I quickly noticed that if my paper wasn’t dead flat on the desk then I did get some “drags” between letters. Also things were not so good if the writing surface wasn’t smooth – a thin sheet of paper on a lightly patterned desktop and the inkflow would become irregular. You also have to wait for the ink to dry, which may take more than a few seconds, but to experience the true sensation of a 1950’s businessman, I thought I should speed things up and invest in a couple of vintage ink blotters. Genuine “artistic” blotters from the 1940’s through 60’s are seemingly cheap and plentiful. I got these three - purely for historical research purposes you understand!

There was a huge difference in inkflow between my two pens. Both had Conway Stewart 1A nibs, but they worked best at quite different angles, and the green pen just hosed out ink in comparison to the blue pen.

The coverage of fountain pen inks is no where as solid as ballpoint pen inks, but I guess that’s inevitable as ballpoint ink is so much thicker and viscous. Also when you start writing with the fountain pen the very first part of your first letter can be missed as the inkflow hasn’t started in time. I did have occasional trouble with leakage on both my pens. It was almost as if the ink bladder had become pressurised and was forcing the ink out. A blob would form under the nib. I returned them to the serviceman for another look, but he said they were working fine, although I could try a different ink. I was sort of left a bit stranded, because I don’t think they were working quite properly, and I didn’t want to go buying half a dozen different brands of ink to muck around with.

Well eventually my trial was over, I had walked into the Inkish Abyss, and emerged from the Dark Side, seemingly unscathed - I think I will use these fountain pens every now and then, but I’m a graphite person, through and true.


Unknown said...

Thank you for that last sentence - I was starting to worry!

Anonymous said...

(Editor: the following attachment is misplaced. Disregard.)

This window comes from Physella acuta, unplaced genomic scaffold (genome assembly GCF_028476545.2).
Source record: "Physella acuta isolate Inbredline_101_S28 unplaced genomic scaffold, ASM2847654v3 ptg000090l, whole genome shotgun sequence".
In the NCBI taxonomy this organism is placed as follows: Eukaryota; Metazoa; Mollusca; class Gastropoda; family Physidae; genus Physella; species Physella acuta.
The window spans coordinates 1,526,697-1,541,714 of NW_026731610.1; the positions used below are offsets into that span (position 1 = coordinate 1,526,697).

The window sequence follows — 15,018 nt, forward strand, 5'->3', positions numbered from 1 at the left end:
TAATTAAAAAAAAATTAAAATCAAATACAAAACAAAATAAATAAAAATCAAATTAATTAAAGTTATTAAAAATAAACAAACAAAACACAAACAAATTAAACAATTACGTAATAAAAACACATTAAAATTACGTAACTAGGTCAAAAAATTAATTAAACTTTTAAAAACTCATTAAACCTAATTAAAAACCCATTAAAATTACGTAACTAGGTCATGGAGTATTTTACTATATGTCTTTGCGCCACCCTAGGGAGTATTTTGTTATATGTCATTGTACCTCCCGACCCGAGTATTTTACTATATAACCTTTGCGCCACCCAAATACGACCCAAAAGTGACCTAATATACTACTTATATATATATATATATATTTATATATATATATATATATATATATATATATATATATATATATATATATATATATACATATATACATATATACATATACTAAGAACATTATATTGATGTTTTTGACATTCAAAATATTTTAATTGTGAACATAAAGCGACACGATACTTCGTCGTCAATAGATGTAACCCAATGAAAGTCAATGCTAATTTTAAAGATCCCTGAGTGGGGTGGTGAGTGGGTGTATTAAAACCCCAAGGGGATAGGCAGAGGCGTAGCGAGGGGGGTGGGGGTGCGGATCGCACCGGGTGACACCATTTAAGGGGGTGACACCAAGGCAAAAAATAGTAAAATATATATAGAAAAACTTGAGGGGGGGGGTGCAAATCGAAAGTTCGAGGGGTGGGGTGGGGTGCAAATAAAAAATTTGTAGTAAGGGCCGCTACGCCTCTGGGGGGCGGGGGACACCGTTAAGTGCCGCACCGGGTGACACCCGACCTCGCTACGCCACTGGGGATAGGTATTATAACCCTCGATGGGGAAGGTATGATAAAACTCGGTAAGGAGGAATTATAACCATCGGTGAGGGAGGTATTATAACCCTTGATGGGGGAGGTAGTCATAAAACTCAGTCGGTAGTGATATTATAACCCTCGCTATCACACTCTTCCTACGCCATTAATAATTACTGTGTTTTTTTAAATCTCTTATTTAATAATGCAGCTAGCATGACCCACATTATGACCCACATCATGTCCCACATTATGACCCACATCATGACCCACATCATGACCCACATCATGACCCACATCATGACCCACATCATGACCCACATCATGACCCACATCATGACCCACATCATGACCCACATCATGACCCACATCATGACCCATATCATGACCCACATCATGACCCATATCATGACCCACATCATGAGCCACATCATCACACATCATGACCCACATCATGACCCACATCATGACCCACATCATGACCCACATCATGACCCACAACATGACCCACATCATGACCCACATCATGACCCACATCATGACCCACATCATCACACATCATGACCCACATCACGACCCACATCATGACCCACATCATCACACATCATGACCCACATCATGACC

Been there too with a Lamy 2000. Nice pen and all - but what I love about the pencil is that you can write on most surfaces, upwards down, it doesn't leak in you pocket and you don't get smudgy finger when you need to refill it. Pencils are NICE!!!

Anonymous said...

Peew, for a moment I thought we had lost you to the Dark side. Fountain pens can be really tempting. Been there too a loong journey with Parker...

bill7tx said...

You can always visit the Fountain Pen Network. I double-dog dare you!

We're waaaaitinnnnngggg for yoooooou!

Kiwi-d said...

I stand firm in the face of temptation!

Actually I do visit the network from time to time.

Anonymous said...

I went through the same sort of thing. In th end I found pencils more useful. But nothing beats a gold nib fountain pen for striking fear into the hearts of your rivals.

Anonymous said...

But how? What do you do with it? Threaten to stab them with it? ;)

testcwb said...

Ink does really matter. I have some Caran Dache inks which just bleeds from my fountain pens, while MontBlanc, Pelikan 4001, Rohrer & Klingner works fine in the same pens.

Those CS is truly beautiful

Anonymous said...

Wow, not many people are posting comments about this blog entry -- too afraid of the dark side? ;)

Once I had become addicted to pens... so now I'm stuck with a few pens I bought for myself. I hardly use pens, because my friend had one too many accidents with exploding pens honestly. So, there's always a pencil in my pocket with a nice eraser ready to get to work. =)

J Ferguson said...

I've also restored some vintage FPs, but for day-to-day use, there's a fantastic Pilot 78G that ships for around $10. It's a lot more reliable than vintage pens. Pilot Blue ink is also my preferred FP ink.